For the first time the rights of Lesbian, Gay, Bisexual, Trans and Intersex (LGBTI) people have been discussed as part of the Commonwealth People’s Forum, the official civil society gathering held in advance of the Commonwealth Heads of Government Meeting.
Two discussions have been held within the main agenda to explore the impact of discrimination and criminalisation on the basis of sexual orientation and gender identity and also reflect growing progress in Commonwealth countries for LGBTI rights.
The first of these was an innovative policy dialogue between LGBTI activists from across the Commonwealth and policy makers including UK Parliamentary Under Secretary of State for International Development Minister, Baroness Sandip Verma, and Maltese Minister for Civil Liberties, Dr Helena Dalli.
The dialogue also included activists from across the Commonwealth including from some of the 40 of the 53 Commonwealth countries that still criminalise consensual, adult same-sex activity and where LGBTI people face discrimination and persecution, and in some cases even the death penalty. A new report released this week by the Kaleidoscope Trust documents that 90% of Commonwealth citizens live in a jurisdiction that criminalises LGBTI people.
But after decades of inaction in the Commonwealth change is happening. At the event Minister Dalli of Malta said, “We need to ensure that when the dust settles on this CHOGM, all political leaders will remember the voices of LGBTI people for recognition and respect during this Forum, and act on them in concrete ways.”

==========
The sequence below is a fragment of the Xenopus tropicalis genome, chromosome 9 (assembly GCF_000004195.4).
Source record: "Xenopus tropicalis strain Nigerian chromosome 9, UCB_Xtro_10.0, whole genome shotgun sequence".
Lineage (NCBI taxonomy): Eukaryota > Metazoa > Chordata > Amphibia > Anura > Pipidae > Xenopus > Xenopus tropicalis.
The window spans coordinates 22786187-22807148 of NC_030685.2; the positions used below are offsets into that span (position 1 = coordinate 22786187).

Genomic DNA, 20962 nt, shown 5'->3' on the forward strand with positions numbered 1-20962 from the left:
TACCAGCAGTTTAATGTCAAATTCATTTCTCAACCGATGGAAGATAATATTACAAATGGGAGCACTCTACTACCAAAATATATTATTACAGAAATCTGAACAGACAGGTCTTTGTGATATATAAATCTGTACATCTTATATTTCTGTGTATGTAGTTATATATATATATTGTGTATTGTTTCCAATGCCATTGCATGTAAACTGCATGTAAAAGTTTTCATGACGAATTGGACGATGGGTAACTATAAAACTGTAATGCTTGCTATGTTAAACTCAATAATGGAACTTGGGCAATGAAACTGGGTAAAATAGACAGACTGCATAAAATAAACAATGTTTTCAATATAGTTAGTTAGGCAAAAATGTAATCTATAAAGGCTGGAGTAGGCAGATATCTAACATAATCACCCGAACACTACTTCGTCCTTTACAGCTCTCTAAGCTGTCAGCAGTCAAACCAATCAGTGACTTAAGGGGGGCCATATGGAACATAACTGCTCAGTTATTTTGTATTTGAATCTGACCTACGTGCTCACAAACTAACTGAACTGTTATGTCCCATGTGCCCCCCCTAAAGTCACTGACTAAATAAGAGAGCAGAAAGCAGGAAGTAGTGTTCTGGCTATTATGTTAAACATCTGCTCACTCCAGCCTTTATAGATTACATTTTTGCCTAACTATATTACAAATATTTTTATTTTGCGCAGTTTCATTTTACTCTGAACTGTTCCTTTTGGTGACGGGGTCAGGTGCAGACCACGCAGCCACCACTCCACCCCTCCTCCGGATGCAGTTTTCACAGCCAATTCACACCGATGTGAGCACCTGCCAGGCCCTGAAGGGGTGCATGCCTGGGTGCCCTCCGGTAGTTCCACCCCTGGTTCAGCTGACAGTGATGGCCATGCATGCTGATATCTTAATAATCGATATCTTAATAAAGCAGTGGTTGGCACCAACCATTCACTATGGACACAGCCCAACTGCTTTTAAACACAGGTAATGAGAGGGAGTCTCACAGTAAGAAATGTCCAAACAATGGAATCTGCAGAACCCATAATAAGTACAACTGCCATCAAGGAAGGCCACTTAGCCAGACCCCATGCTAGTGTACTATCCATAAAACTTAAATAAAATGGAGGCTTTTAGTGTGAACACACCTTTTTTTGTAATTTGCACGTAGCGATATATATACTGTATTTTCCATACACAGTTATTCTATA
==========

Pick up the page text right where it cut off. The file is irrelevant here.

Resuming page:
Caleb Orozco, a Belizean activist and member of the Commonwealth Equality Network said, “The opportunity for political change exists. The Commonwealth can build on the experience of the Organisation of American States and take a stand against violence on the basis of sexual orientation and gender identity. It will need communication and a commitment to engage and act between the region’s institutions. This CHOGM is a good start.”
The Malta Declaration, the official statement of the People’s Forum, called on Commonwealth leaders to follow the example of the African Commission on Human and People’s Rights and the Organisation of American States and condemn violence on any grounds.
These sessions are just one example of policy makers overseeing progress on equality and followed remarks made by the Commonwealth Secretary-General Kamalesh Sharma that, “We embrace difference, and that includes sexual identity. Discrimination and criminalisation in any form on grounds of sexual orientation is incompatible with our Commonwealth values.”